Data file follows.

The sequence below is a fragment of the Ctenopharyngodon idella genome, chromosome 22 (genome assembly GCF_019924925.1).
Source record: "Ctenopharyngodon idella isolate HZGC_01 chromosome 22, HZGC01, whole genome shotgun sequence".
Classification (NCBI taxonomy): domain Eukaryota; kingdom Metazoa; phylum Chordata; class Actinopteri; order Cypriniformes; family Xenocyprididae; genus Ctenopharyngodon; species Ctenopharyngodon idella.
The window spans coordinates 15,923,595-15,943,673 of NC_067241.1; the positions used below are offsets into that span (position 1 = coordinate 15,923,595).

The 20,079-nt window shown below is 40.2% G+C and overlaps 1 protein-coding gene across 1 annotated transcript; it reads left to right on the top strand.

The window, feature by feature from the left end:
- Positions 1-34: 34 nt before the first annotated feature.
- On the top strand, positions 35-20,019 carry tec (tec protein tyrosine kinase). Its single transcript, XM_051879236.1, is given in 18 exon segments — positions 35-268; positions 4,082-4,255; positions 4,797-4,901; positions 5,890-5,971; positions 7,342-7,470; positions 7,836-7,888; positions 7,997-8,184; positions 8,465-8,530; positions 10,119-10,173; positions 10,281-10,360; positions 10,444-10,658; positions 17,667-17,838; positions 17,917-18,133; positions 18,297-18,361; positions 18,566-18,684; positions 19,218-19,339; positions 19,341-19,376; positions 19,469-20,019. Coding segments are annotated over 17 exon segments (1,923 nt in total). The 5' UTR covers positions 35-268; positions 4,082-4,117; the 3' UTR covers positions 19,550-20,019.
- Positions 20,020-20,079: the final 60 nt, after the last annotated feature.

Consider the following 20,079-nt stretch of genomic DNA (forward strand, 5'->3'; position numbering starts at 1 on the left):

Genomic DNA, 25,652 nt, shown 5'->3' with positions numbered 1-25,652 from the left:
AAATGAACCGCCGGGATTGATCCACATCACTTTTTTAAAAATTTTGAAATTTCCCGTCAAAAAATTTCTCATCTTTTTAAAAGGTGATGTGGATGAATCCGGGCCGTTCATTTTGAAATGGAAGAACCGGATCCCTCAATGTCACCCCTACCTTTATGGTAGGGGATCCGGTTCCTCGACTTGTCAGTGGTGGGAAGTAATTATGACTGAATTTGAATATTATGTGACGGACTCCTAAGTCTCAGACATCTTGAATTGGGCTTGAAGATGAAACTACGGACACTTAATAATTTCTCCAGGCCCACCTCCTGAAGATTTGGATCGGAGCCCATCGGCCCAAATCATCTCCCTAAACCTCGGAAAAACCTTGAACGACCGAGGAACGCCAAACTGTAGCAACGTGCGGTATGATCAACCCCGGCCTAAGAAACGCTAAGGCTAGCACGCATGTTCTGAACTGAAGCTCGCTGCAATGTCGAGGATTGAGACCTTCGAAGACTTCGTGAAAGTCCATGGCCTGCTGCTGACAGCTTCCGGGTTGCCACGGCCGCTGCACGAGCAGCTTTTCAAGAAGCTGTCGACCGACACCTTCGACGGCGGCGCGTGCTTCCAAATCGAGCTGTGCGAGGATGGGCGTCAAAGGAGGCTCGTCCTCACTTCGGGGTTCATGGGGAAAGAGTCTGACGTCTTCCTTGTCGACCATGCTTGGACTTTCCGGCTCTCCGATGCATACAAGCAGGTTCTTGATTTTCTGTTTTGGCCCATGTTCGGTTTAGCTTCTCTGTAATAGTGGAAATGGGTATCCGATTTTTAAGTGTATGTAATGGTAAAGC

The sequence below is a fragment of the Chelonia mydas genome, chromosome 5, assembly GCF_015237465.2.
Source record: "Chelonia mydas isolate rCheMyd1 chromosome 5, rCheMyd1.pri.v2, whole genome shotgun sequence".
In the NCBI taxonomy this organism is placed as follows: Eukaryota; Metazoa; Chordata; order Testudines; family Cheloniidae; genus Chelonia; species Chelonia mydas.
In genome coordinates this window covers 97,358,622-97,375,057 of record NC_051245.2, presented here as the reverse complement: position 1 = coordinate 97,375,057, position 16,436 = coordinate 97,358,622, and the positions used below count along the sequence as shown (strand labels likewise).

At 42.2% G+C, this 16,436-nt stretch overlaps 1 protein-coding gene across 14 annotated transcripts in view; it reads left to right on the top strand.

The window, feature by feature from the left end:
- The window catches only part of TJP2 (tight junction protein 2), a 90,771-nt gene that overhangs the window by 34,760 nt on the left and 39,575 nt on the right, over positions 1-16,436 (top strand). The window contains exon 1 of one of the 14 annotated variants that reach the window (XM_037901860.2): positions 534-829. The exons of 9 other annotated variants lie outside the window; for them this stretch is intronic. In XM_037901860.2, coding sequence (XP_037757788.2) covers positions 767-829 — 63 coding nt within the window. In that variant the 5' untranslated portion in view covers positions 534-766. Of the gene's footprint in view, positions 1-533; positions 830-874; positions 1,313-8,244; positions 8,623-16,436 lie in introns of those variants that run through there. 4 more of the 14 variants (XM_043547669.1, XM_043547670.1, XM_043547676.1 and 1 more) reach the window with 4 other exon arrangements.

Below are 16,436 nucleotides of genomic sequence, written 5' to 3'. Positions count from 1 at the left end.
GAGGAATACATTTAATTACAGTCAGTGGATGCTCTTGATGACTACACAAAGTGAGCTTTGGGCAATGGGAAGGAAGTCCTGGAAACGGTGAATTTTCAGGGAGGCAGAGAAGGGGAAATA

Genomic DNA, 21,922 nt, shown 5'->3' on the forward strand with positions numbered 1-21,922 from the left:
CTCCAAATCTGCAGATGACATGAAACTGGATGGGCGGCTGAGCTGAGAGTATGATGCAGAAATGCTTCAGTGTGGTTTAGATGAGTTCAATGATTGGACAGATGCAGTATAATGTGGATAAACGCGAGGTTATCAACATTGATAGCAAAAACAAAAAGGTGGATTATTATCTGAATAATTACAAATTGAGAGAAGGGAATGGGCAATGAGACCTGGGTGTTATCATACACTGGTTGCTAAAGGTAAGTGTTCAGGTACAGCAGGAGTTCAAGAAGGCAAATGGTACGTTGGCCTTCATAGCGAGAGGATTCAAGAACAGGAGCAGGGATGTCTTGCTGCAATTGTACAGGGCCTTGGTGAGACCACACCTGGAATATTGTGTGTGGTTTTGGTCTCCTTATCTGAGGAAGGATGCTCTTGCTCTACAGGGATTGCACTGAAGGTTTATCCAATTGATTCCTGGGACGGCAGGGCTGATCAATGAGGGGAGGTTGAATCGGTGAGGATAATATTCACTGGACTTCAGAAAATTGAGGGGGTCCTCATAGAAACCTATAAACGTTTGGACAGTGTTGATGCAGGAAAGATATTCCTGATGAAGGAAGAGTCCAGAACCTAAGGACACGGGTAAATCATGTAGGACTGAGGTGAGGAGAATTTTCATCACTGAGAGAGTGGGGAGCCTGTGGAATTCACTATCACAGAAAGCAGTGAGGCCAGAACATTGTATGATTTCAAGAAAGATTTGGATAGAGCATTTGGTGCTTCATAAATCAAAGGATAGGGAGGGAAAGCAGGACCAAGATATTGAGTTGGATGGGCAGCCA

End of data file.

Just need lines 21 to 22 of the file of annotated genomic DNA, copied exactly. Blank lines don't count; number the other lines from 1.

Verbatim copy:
GAGGAATACATTTAATTACAGTCAGTGGATGCTCTTGATGACTACACAAAGTGAGCTTTGGGCAATGGGAAGGAAGTCCTGGAAACGGTGAATTTTCAGGGAGGCAGAGAAGGGGAAATA

Genomic DNA, 21,922 nt, shown 5'->3' on the forward strand with positions numbered 1-21,922 from the left: